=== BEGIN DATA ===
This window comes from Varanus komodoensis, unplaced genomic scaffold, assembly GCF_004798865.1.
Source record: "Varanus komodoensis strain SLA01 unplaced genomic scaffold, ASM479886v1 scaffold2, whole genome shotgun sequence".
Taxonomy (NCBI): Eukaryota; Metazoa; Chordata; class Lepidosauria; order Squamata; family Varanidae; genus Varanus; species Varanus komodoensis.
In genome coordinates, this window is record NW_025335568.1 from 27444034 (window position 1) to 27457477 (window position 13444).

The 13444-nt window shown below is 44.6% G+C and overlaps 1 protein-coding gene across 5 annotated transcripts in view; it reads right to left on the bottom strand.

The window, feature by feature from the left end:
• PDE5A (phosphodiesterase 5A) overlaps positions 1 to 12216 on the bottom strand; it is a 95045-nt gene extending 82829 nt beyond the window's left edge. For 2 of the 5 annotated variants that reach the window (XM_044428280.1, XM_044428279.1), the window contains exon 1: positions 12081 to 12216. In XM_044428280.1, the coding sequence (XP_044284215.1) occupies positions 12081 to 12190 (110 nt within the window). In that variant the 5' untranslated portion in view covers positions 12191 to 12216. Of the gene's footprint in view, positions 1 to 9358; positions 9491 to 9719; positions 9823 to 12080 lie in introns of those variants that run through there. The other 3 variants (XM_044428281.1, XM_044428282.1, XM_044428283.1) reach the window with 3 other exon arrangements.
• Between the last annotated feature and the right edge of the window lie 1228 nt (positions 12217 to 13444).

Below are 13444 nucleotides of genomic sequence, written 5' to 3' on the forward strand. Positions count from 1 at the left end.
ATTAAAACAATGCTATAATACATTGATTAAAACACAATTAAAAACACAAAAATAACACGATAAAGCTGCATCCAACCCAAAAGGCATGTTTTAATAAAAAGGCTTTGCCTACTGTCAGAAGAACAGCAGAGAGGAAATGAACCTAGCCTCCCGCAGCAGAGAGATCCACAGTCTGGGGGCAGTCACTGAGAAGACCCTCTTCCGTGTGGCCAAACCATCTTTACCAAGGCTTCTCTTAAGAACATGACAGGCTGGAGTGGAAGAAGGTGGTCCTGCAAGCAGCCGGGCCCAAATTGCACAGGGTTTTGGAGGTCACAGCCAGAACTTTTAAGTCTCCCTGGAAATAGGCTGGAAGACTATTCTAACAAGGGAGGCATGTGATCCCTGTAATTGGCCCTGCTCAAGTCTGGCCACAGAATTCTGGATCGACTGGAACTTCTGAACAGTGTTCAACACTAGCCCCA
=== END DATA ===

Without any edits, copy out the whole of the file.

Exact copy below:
This window comes from Varanus komodoensis, unplaced genomic scaffold, assembly GCF_004798865.1.
Source record: "Varanus komodoensis strain SLA01 unplaced genomic scaffold, ASM479886v1 scaffold2, whole genome shotgun sequence".
Taxonomy (NCBI): Eukaryota; Metazoa; Chordata; class Lepidosauria; order Squamata; family Varanidae; genus Varanus; species Varanus komodoensis.
In genome coordinates, this window is record NW_025335568.1 from 27444034 (window position 1) to 27457477 (window position 13444).

The 13444-nt window shown below is 44.6% G+C and overlaps 1 protein-coding gene across 5 annotated transcripts in view; it reads right to left on the bottom strand.

The window, feature by feature from the left end:
• PDE5A (phosphodiesterase 5A) overlaps positions 1 to 12216 on the bottom strand; it is a 95045-nt gene extending 82829 nt beyond the window's left edge. For 2 of the 5 annotated variants that reach the window (XM_044428280.1, XM_044428279.1), the window contains exon 1: positions 12081 to 12216. In XM_044428280.1, the coding sequence (XP_044284215.1) occupies positions 12081 to 12190 (110 nt within the window). In that variant the 5' untranslated portion in view covers positions 12191 to 12216. Of the gene's footprint in view, positions 1 to 9358; positions 9491 to 9719; positions 9823 to 12080 lie in introns of those variants that run through there. The other 3 variants (XM_044428281.1, XM_044428282.1, XM_044428283.1) reach the window with 3 other exon arrangements.
• Between the last annotated feature and the right edge of the window lie 1228 nt (positions 12217 to 13444).

Below are 13444 nucleotides of genomic sequence, written 5' to 3' on the forward strand. Positions count from 1 at the left end.
ATTAAAACAATGCTATAATACATTGATTAAAACACAATTAAAAACACAAAAATAACACGATAAAGCTGCATCCAACCCAAAAGGCATGTTTTAATAAAAAGGCTTTGCCTACTGTCAGAAGAACAGCAGAGAGGAAATGAACCTAGCCTCCCGCAGCAGAGAGATCCACAGTCTGGGGGCAGTCACTGAGAAGACCCTCTTCCGTGTGGCCAAACCATCTTTACCAAGGCTTCTCTTAAGAACATGACAGGCTGGAGTGGAAGAAGGTGGTCCTGCAAGCAGCCGGGCCCAAATTGCACAGGGTTTTGGAGGTCACAGCCAGAACTTTTAAGTCTCCCTGGAAATAGGCTGGAAGACTATTCTAACAAGGGAGGCATGTGATCCCTGTAATTGGCCCTGCTCAAGTCTGGCCACAGAATTCTGGATCGACTGGAACTTCTGAACAGTGTTCAACACTAGCCCCA